The separate entity concept among other accounting concepts has a unique importance and is considered fundamental to all of the accounting processes.

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2. Dual Aspect Concept

According to the dual aspect concept, every business transaction has a dual effect and this duality of each transaction must be recorded. For example, if a firm sells goods for $500 in cash, the transaction involves two aspects. One aspect is the delivery of goods and the other aspect is instant receipt of cash.

In accounting, the dual effect of each transaction is recorded, and therefore the book-entry must indicate an increase or decrease in one item and a corresponding increase or decrease in another item. This way of recording a transaction affecting a double account is called double-entry accounting or bookkeeping.

Another implication of the double-entry concept means that the total amount of Assets shall always equal capital +Liabilities. (This is called the accounting equation and will be discussed later).

The total assets of a business are either financed by the financial resources provided by the owners or the sums of money borrowed from the creditors. Hence, any change in the value of one asset will result in a change of value in another class of asset or affect the value capital or liability.

Since double-entry requires an increase in one account means there is a parallel increase or decrease in another account. Practically an increase in one asset’s account will result in a decrease in the other asset or an increase in capital OR liability account. In over example of selling goods for $500, a decrease in goods (asset) resulted in an increase in cash (asset).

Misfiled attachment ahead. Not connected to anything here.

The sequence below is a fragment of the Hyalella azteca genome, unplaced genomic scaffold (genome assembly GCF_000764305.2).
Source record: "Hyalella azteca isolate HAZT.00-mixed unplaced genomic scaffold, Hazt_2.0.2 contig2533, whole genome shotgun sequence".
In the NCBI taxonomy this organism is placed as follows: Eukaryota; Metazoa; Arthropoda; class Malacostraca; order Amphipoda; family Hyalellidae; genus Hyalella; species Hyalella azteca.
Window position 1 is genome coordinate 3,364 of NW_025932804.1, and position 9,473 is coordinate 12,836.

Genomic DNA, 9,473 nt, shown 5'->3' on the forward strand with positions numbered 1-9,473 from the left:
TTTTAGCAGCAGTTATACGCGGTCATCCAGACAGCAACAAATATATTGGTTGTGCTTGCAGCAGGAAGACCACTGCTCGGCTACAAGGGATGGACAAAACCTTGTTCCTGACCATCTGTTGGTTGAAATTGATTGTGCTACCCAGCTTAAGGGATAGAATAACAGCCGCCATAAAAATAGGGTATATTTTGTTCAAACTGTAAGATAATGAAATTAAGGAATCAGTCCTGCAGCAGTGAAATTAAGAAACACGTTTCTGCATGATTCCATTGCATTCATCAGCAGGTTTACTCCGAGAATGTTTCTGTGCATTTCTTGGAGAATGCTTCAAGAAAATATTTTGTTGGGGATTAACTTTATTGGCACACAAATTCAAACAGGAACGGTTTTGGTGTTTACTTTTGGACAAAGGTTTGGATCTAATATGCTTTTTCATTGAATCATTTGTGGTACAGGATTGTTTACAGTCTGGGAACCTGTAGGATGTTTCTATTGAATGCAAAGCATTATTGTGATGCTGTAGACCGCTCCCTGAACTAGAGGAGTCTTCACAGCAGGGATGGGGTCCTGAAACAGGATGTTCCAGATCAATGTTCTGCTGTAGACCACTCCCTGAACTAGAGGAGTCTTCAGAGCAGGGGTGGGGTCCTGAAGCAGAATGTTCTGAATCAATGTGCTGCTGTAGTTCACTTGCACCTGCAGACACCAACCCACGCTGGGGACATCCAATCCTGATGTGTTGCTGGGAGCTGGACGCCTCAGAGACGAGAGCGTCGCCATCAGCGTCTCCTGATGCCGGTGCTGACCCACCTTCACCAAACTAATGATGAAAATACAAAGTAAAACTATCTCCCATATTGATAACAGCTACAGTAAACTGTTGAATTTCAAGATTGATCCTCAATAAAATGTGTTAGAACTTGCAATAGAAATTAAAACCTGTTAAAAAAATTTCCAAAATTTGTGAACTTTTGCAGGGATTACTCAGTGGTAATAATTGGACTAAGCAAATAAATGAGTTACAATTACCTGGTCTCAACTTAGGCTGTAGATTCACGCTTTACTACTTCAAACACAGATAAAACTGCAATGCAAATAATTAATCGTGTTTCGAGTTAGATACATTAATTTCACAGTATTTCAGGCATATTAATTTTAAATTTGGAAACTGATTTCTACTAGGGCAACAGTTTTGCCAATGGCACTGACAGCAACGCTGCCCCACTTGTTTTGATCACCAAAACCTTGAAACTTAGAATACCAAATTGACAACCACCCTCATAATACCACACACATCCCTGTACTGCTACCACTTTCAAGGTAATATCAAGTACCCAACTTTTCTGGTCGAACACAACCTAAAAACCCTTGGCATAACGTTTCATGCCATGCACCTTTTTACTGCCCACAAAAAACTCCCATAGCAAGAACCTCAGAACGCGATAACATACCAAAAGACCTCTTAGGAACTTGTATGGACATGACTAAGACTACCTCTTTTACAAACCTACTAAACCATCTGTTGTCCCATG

This idea is fundamental to accounting and can be expressed as the following equation:

Assets = Liabilities + Owners’ Equity; (1)

Owners’ equity = Assets – liabilities; (2)

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3. Matching Concept

According to the matching concept, the expenses incurred shall be matched to the revenue earned by incurring these expenses. The matching concept provides the fundamental bases for classifying expenses into capital expenditure (Assets) and revenue expenses.

Later in this chapter, we will explain the Matching Concept and its applications in detail.

4. Going Concern Concept

Financial statements are usually reported and presented with the assumption that the business will continue to work in foreseeable future. This means that all the assets will result in future economic flow during the normal course of operations in future.

The alternative assumption could be where a business might cease its operations in the coming future, in which case asset will be reported at its breakup values.

We will discuss the going concern assumption and its application in near future.

5. Prudence Concept

The Prudence concept requires that while making assumptions and recording transactions, extra cautions shall be exercised by the businesses. Assets shall not be overstated and liabilities shall not be understated. Similarly, if there is a probability of loss, it shall be immediately recorded as an expense against profit for the period. However, income shall not be recorded until it is not certain that economic benefits will flow to the entity.